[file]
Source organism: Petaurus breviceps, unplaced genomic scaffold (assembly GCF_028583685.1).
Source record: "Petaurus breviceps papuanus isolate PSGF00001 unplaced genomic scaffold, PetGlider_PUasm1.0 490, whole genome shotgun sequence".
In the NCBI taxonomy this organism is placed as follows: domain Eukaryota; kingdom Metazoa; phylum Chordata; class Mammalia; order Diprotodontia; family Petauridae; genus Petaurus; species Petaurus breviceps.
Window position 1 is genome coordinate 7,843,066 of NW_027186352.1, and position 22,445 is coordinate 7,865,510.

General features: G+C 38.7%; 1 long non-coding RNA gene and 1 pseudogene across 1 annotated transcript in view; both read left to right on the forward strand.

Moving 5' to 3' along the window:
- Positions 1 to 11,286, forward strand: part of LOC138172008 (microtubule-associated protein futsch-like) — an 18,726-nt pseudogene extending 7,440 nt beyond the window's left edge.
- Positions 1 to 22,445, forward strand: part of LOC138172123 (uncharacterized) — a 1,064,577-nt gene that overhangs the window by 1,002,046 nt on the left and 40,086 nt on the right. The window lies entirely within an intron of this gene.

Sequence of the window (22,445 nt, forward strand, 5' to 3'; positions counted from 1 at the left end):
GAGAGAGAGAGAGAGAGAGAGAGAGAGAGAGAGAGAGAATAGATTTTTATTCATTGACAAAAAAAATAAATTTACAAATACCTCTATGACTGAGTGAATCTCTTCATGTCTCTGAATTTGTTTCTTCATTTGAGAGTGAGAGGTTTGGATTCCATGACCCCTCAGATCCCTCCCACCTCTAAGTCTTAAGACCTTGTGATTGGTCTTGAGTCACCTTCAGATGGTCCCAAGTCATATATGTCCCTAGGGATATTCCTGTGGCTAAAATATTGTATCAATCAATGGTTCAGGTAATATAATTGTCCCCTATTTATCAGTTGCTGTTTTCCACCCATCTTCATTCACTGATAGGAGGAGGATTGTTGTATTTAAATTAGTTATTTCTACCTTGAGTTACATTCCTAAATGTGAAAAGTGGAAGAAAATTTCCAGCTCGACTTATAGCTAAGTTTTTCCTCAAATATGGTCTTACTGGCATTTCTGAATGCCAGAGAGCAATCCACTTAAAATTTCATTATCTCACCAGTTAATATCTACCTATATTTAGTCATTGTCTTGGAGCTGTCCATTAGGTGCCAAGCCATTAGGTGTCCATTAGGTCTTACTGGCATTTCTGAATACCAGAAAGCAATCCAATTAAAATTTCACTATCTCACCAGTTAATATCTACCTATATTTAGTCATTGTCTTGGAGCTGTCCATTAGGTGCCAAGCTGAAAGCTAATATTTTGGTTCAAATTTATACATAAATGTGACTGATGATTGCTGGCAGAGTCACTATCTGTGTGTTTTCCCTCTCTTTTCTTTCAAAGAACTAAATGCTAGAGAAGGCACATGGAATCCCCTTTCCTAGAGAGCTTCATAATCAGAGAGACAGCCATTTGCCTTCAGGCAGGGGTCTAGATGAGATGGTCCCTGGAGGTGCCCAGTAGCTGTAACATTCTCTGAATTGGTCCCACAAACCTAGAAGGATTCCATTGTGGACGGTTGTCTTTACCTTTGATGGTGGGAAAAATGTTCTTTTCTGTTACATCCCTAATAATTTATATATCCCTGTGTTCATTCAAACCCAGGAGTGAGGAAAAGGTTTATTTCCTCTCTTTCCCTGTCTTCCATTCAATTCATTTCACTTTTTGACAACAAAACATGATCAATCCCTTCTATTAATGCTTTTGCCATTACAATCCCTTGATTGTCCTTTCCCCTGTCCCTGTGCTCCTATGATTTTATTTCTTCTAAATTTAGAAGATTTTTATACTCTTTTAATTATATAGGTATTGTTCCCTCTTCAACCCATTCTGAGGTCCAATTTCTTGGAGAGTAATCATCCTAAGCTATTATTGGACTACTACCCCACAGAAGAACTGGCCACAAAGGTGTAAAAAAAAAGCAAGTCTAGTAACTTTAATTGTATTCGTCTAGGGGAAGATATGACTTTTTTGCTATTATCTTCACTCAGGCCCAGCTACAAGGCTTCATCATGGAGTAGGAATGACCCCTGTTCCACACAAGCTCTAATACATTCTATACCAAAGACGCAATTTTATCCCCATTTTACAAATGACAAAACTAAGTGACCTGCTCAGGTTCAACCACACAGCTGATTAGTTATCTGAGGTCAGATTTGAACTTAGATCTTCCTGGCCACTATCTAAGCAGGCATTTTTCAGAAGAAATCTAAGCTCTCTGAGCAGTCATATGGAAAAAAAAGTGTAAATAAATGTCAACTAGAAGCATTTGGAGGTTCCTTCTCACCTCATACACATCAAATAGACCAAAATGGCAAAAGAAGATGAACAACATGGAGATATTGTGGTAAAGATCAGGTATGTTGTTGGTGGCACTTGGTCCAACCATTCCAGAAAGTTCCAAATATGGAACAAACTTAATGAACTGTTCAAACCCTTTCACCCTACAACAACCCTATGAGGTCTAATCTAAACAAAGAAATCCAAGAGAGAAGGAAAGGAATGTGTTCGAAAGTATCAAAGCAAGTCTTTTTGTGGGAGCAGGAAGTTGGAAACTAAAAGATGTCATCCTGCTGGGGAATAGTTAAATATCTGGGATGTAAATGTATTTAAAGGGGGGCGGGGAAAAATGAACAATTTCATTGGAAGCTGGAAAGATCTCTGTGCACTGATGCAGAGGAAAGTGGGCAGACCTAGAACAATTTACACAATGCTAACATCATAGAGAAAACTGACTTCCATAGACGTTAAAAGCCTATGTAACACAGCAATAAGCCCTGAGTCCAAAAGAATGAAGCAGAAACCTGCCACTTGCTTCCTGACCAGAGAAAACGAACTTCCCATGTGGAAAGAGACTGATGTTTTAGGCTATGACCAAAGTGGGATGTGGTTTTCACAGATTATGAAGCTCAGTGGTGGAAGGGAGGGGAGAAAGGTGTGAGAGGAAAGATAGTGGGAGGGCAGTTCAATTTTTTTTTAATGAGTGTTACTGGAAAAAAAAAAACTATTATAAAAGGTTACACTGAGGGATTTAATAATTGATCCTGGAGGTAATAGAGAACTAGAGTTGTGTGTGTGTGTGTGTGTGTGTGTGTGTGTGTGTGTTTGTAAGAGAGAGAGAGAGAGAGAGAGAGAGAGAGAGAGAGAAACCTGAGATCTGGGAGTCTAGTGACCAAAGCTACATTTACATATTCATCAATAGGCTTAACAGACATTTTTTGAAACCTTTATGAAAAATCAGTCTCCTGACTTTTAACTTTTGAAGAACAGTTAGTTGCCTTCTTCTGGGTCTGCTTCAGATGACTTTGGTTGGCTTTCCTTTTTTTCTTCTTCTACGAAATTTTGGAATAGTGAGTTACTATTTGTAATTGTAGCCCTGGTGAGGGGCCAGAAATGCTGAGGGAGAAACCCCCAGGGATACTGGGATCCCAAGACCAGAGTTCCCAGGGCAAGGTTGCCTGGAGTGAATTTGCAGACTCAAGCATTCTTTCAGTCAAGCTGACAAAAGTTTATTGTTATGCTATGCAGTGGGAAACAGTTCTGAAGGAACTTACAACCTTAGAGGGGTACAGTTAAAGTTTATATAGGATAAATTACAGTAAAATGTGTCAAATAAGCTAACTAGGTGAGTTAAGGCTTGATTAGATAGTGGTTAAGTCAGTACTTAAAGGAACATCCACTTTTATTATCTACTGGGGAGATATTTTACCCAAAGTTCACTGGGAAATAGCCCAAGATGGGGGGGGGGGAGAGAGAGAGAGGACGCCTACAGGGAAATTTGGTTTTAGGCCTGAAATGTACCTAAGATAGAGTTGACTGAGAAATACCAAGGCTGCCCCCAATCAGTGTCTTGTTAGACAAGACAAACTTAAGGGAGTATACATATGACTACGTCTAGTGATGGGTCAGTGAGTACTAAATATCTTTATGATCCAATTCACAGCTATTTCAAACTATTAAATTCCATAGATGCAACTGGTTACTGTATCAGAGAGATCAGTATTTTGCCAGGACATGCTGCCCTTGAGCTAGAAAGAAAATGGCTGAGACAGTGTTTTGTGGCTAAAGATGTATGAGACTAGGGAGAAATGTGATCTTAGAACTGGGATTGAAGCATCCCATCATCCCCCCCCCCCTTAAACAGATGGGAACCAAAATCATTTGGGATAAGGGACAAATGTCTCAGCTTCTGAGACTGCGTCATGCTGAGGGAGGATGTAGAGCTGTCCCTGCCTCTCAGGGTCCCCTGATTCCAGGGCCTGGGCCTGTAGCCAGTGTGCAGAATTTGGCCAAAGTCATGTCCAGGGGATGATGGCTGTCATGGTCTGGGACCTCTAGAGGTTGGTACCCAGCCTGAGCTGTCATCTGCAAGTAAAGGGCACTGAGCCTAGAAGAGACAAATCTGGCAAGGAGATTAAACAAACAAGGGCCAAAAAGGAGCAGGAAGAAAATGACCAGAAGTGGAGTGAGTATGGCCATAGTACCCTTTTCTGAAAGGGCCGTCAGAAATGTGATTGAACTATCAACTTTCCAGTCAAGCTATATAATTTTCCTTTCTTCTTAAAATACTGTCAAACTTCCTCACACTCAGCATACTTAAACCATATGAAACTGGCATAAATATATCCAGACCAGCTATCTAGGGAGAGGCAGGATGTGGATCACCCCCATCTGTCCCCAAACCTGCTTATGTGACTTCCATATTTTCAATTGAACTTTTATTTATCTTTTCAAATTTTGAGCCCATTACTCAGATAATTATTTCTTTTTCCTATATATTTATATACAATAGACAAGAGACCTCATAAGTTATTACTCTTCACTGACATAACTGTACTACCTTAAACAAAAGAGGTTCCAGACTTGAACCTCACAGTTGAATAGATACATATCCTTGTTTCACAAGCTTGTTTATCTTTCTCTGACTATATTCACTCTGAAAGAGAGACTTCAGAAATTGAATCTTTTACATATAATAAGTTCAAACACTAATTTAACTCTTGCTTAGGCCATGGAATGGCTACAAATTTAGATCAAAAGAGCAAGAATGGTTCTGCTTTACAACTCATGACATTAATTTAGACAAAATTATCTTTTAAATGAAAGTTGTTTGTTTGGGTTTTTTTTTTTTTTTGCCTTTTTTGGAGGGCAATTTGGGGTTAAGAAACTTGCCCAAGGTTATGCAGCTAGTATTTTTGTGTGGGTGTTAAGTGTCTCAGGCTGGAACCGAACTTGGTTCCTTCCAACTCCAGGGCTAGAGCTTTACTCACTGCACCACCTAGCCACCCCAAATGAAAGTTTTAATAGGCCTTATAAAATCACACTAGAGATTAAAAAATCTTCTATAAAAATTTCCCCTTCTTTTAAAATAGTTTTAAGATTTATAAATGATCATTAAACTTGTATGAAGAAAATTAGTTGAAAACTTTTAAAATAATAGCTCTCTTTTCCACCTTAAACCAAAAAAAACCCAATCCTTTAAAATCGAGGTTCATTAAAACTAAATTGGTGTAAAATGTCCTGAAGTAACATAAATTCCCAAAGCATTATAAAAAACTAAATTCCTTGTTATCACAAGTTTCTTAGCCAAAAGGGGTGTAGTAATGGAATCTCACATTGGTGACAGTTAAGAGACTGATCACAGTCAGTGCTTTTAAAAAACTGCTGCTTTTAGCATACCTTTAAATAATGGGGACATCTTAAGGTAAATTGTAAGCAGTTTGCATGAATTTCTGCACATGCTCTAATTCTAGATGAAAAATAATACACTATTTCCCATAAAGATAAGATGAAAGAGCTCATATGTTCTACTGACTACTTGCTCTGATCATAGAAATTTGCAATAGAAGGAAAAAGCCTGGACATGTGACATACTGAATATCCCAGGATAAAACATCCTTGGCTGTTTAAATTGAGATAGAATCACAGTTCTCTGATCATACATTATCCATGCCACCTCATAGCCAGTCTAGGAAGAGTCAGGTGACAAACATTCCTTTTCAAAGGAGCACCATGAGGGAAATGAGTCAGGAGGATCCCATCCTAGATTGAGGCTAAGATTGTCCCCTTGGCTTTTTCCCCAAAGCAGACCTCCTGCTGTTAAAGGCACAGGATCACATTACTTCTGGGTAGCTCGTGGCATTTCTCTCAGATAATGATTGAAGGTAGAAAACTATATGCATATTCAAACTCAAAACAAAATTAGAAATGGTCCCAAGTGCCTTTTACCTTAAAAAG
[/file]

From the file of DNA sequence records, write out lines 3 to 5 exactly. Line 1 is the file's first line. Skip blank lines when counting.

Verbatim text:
In the NCBI taxonomy this organism is placed as follows: domain Eukaryota; kingdom Metazoa; phylum Chordata; class Mammalia; order Diprotodontia; family Petauridae; genus Petaurus; species Petaurus breviceps.
Window position 1 is genome coordinate 7,843,066 of NW_027186352.1, and position 22,445 is coordinate 7,865,510.

General features: G+C 38.7%; 1 long non-coding RNA gene and 1 pseudogene across 1 annotated transcript in view; both read left to right on the forward strand.